Take a break: Why less engagement now can mean better engagement in the long run

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By Sophia Pan, Co-Managing Editor

I love taking baths, perhaps to an unhealthy degree.

There’s just something about soaking in hot water for an absurd amount of time while watching a cheesy, poorly-written drama that really tickles my fancy. It’s hard to describe to anyone who isn’t a bath aficionado, but the atmosphere and the mood is a complete change of pace from the rush of my normal life. Sitting in a bath for so long that the water goes cold and I emerge with pruny fingers and toes is my personal brand of self-care.

And now, more than ever, self-care is important. We are in the midst of a global pandemic, a political nightmare and a state of civil unrest. Self-care should be a priority, especially — to quote every advertisement from the last few months — in these uncertain times.

Yet, as uncertain as these times might be, they have helped forge something strong and beautiful: a new wave of activism in America’s youth.

The protests against police brutality that began in the wake of George Floyd’s murder were the first time I ever really opened my eyes to the injustice in the world. Before then, I was sheltered, privileged enough as a naive Asian girl in the Philadelphia suburbs to go about my daily life blind to all the hurt and hatred. I was apolitical by choice. When I finally processed that the world around me was far less kind than I had been led to believe, the seed of social justice planted itself in my mind, and I began to immerse myself in news about the ugly underbelly of the world. Thus began my journey — which echoes those of many young people across America — into activism.

I am by no means the perfect ally or the perfect activist, but I try to inform myself, to sign petitions, and to call out prejudice and bigotry when I see it. The effort to educate myself on social issues has effectively become my new normal, and, as a result, it is ever-present in my social media, from my Instagram feed to my TikTok “For You” page.

But activism is exhausting. And participating in it often means experiencing a constant downpour of every grimy and despicable injustice in this world.

The news cycle in general has become exhausting — it’s always pandemic this and politics that. Positive stories quickly become buried in the maelstrom of news covering the pain and suffering in the world. The near-endless flood of harm is even harder to escape as quarantine drags on and our phones become our lives. Don’t get me wrong: having coverage of all that negativity is vital. Raising awareness and placing the weight of the public eye onto an issue can help hold people accountable, from school administrators to national governments.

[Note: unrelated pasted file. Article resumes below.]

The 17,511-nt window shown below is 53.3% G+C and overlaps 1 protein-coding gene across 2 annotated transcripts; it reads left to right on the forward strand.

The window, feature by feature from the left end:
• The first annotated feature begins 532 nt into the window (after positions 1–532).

That constant negativity, however, also takes a toll on our collective mental health. The Centers for Disease Control and Prevention found on Aug. 14 that nearly three in four surveyed Americans aged 18–24 reported struggling with mental health and that one in four reported having seriously considered suicide in the past 30 days. 

So please, take a break. 

Whether it means scrolling past those posts and videos or whether it means completely turning off your phone, I beg you to take a break from it all. Periodically disengaging from the negativity in the world will help you engage better in the long run.

I know, I know. It seems counterproductive, but the best way to enact change in the world is to have a stable foundation to work from. It’s the same reasoning behind those exam tips about sleeping well instead of doing last-minute cramming — any information you shove into your brain won’t help if you’re exhausted.

Burnout is real, and it affects everyone. You are not at fault for feeling fatigued. Our constant exposure to acts of violence is desensitizing and traumatizing, and no one should feel guilty for needing a rest from it. After all, we’re people, not robots. The expectation that you must continue to advocate for change even at the expense of your health and mental stability in order to be considered an activist is harmful and dangerous. Overextension will only hurt you and your activism in the long run. At the end of the day, you can’t pour from an empty cup.

It’s a privilege to be able to turn away from the news cycle. For many people in the world, that news cycle is a day-to-day reality, and they can’t turn it off with the switch of a button. But if you are in circumstances that afford you the ability to step back, it is your duty to yourself and to the cause you are fighting for to use it. Use it to calibrate and ground yourself. Use it to take a breath of fresh air before you step back into the fray.

Use it to replenish your energy and channel your efforts toward more effective activism so that one day, we can live in a world with fewer injustices to be fought against and fewer breaks to be taken.


Sophia Pan can be reached at [email protected]